The resignation of Urjit Patel as the Reserve Bank of India governor and the subsequent appointment of Shaktikanta Das as his successor raise questions on transparency in appointing, removing and resignations of financial sector regulator heads.
Patel's resignation makes it the second time since 1992 that a RBI governor did not serve out a full term. He also had the shortest tenure as RBI governor since S Venkitaramanan.
What does the law say about RBI governor resignations?
Section 11 (6) of the RBI Act says that the governor has to tender his/her resignation to the central government and that said resignation has to be accepted by the Centre. In Patel’s case, there is no information when he tendered his resignation – with immediate effect, as it were – and when it was accepted by the central government.
Second, the central government has powers under Section 12 of the RBI Act to appoint a person to officiate as governor till a new governor is appointed. Rather than issuing a gazette notification for the appointment of an interim governor, the central government seems to have directly appointed Shaktikanta Das as the new governor. A gazette notification is an important legal requirement to validate and authenticate various government decisions. It is undisputed evidence in courts for validity of a decision and also serves as a legal document by which the law assumes that the world-at-large is informed.
What about RBI governor appointments then?
Under section 8 of the RBI Act, the central government has powers to appoint the central bank governor. There is a well-laid out process for this now. The government has constituted a Financial Sector Regulatory Appointment Search Committee (FSRASC) that is responsible for calling vacancies and recommending names for the posts of SEBI Chairman or RBI Governor or IRDAI Chairman or PFRDA Chairman.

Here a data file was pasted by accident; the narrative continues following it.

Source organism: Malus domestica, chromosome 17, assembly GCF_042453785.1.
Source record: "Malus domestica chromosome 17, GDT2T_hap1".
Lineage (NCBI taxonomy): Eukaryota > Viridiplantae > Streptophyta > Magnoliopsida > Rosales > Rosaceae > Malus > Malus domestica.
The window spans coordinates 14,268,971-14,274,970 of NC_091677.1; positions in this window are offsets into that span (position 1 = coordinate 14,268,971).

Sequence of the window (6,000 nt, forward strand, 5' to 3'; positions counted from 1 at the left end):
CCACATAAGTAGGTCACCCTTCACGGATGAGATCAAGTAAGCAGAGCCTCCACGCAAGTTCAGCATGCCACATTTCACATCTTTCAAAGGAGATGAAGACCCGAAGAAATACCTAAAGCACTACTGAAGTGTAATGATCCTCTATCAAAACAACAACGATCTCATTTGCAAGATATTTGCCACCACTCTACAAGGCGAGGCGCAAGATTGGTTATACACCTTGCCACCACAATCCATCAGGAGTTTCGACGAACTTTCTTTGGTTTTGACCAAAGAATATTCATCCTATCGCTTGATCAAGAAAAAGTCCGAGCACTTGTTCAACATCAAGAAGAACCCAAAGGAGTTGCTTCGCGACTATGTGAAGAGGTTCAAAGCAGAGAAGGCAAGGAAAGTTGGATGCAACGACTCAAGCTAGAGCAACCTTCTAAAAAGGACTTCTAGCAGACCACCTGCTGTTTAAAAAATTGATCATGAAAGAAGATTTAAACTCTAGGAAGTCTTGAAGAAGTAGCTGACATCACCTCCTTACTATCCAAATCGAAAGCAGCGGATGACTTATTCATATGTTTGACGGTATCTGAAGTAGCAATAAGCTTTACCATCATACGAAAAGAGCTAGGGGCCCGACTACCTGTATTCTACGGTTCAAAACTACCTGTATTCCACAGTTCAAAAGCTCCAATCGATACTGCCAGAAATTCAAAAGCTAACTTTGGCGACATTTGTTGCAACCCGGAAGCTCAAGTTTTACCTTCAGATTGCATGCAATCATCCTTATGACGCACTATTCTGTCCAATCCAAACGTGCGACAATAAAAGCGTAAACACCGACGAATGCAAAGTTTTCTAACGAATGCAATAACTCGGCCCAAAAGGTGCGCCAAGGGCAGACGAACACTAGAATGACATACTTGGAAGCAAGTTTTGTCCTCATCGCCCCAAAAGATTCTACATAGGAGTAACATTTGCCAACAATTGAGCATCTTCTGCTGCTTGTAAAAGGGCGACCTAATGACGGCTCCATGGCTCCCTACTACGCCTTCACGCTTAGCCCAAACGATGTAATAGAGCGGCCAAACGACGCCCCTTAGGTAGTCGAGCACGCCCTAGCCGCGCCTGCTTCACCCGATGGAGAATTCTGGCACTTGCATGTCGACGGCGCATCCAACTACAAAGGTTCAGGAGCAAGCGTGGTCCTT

Apart from various senior bureaucrats, the FSRASC is also mandated to have three outside experts of repute (to be nominated by the central government) in the fields of finance, economics, law, public administration etc. It is not known who these outside experts in the FSARC that recommended the name of Shaktikanta Das, thus indicating a lack of transparency.
FSRASC recommends the names to the appointments committee of cabinet (ACC), which comprises of the Prime Minister and Home Minister. While a public disclosure of Gazette of India Notification is yet to take place, an Information Note on the ACC approving Shaktikanta Das is public.
Apart from the lack of transparency, there is another takeaway from this episode.
In political India, this rift between government functionaries and regulators is not exclusive to Mint Street. Even though financial regulators like RBI and SEBI serve an extremely important role in the Indian economy, their boards or heads do not have any constitutional protection like the Comptroller and Auditor General (CAG) or the Chief Election Commissioner (CEC) do for their appointments or removal.
Perhaps, it is time that our financial regulatory architecture is strengthened. Removal of the regulatory heads once appointed for a fixed tenure should be made difficult on the lines of other constitutional functionaries. This will provide confidence to the institutions and allay the fears of politicisation of regulators. It is akin to the judges of the High Court and Supreme Court who, although they are appointed by the government, are independent and autonomous in their functioning. Regulatory roles are no less than judicial roles.
Currently there are different processes for the appointment of SEBI/IRDA/PFRDA chairmen and RBI governors. From a legal and regulatory architecture standpoint, it is time that a robust and transparent procedure for appointment, resignation or removal is provided for such positions uniformly across financial sector regulators.
(The author is founder, RegStreet Law Advisors and a regulatory lawyer. Views are personal. firstname.lastname@example.org)For more Opinion pieces, click here.